• Black, red, and white acrylic or tempera paint
  • Pencil
  • Erasers
  • Table cover
  • Cup of water (to clean brushes)


  • Cover tables or work surfaces with paper or cloth.
  • You may want to have students wear smocks, especially if using acrylic paints.
  • When choosing paints: acrylic gives sharper images and is used in our demonstration activity, but will not wash out of fabrics; tempera needs to be used with as dry a brush as possible and a sealing layer should be applied when dry.


Step 1

Student in the ROM Makerspace drawing with pencil on a clay pot

Take a pencil and begin drawing the outline of the figure you’d like to make on your clay pot. It could be your favourite character, a family member, a pattern -- the design is only limited by your imagination.

Step 2

Decide if you want to recreate black-figure pottery or red-figure pottery. Remember, the names of the two pottery types tell you what colour the figure will be.

Step 3

Image of completed piece of “red-figure” pottery

Take your paint palette and drop some of the main colour you will be working with on it. In either case, the colour you should be using most is black. This is because the black paint will act as either the figure (if you choose to create black-figure pottery) or the background (if you choose to create red-figure pottery).

Step 4

Use the black paint to cover your desired areas. Once you have finished painting with the black, you can use red and white paint for the details of your pot.

Step 5

A variety of black- and red-figure pottery.

Share your pottery with us @ROMtoronto #ROMLearning!


  • The smaller the brush you use, the finer the details you will be able to make.
  • Try to use as little water as possible when painting and dry your brush in between rinses. This will stop the colour from sinking into the pottery and blurring.


  • What were the challenges you faced while painting your pot?
  • Did you have any difficulty deciding where to put which colour paint? Why or why not?
  • Do you think it would be harder to create black-figure or red-figure pottery? Why?
  • The ancient Greeks used pottery in almost all aspects of daily life. How do you plan to use your pot?

Teacher Reflection:

Do the participant's answers reflect a basic understanding of how black- and red-figure pottery are created and the basic components of pottery making? Do the participant’s answers reflect an understanding of how and why the ancient Greeks made pottery?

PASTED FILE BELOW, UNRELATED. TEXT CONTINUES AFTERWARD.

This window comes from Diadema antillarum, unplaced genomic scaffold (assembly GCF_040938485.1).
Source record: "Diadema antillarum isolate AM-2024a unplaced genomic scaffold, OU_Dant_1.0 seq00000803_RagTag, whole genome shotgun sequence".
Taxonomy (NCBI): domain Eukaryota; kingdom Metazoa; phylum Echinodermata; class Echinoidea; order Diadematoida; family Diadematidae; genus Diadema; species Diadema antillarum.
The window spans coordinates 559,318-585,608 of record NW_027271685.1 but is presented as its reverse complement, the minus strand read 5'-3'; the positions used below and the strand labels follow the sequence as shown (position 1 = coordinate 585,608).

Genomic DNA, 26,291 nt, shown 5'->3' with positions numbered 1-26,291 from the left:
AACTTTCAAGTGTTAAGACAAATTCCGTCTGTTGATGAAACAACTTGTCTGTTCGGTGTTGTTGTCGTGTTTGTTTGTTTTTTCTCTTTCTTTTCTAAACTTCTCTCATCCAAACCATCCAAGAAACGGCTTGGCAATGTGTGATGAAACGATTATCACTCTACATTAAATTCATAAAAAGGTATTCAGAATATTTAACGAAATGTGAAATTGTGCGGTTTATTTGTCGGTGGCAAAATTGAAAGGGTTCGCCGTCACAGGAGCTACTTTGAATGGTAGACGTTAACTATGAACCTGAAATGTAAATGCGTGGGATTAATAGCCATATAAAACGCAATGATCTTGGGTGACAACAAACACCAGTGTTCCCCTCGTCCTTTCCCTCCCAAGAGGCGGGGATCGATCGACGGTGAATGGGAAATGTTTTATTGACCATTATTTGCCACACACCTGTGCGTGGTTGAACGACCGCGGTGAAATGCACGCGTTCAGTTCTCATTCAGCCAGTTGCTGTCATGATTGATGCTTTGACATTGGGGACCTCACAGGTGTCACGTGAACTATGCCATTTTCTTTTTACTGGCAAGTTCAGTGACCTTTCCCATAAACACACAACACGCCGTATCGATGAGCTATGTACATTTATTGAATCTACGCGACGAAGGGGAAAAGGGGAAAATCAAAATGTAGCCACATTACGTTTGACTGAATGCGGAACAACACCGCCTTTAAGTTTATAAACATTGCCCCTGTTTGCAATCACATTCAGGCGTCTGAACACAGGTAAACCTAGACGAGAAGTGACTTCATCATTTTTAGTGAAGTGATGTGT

Extension Activities

Both the Greek and Roman early societies prized objects that were both beautiful and useful. Learn how the Romans helped beautify their spaces by checking out our ROMan Mosaics activity.


Amphora: A tall Roman or Greek jar with a narrow neck and two handles.
Black-figure pottery: A type of Ancient Greek pottery where ceramics fired with the figures of the pottery taking on a black hue, dating to 7th to 5th centuries BCE.
Hydria: A jug or container used to help collect, carry, store, and pour water. A hydria has three handles: one that would help the user pour, and two others that would be used to carry the full jug.
Plate: A flat dish, typically used to serve food or hung up for display.
Pottery: Things made out of baked clay, ceramic. The hydria, amphora, and plate mentioned within this activity are all examples of pottery items.
Pottery wheel: A machine used for circular shaping (also known as throwing) of different types of clay to make pottery or ceramics.
Red-figure pottery: A type of Ancient Greek ceramic fired with the background of the pottery taking a black hue. The figures appear red. Dating to the 6th to 3rd centuries BCE.
Slip: A paint-like, liquid clay made out of very fine, thin grained clay.
Terracotta: A type of earthenware ceramic made of clay that is fired in a kiln at a relatively low temperature resulting in a typically brownish-red/ brownish-orange colour. Terracotta is Latin for baked earth.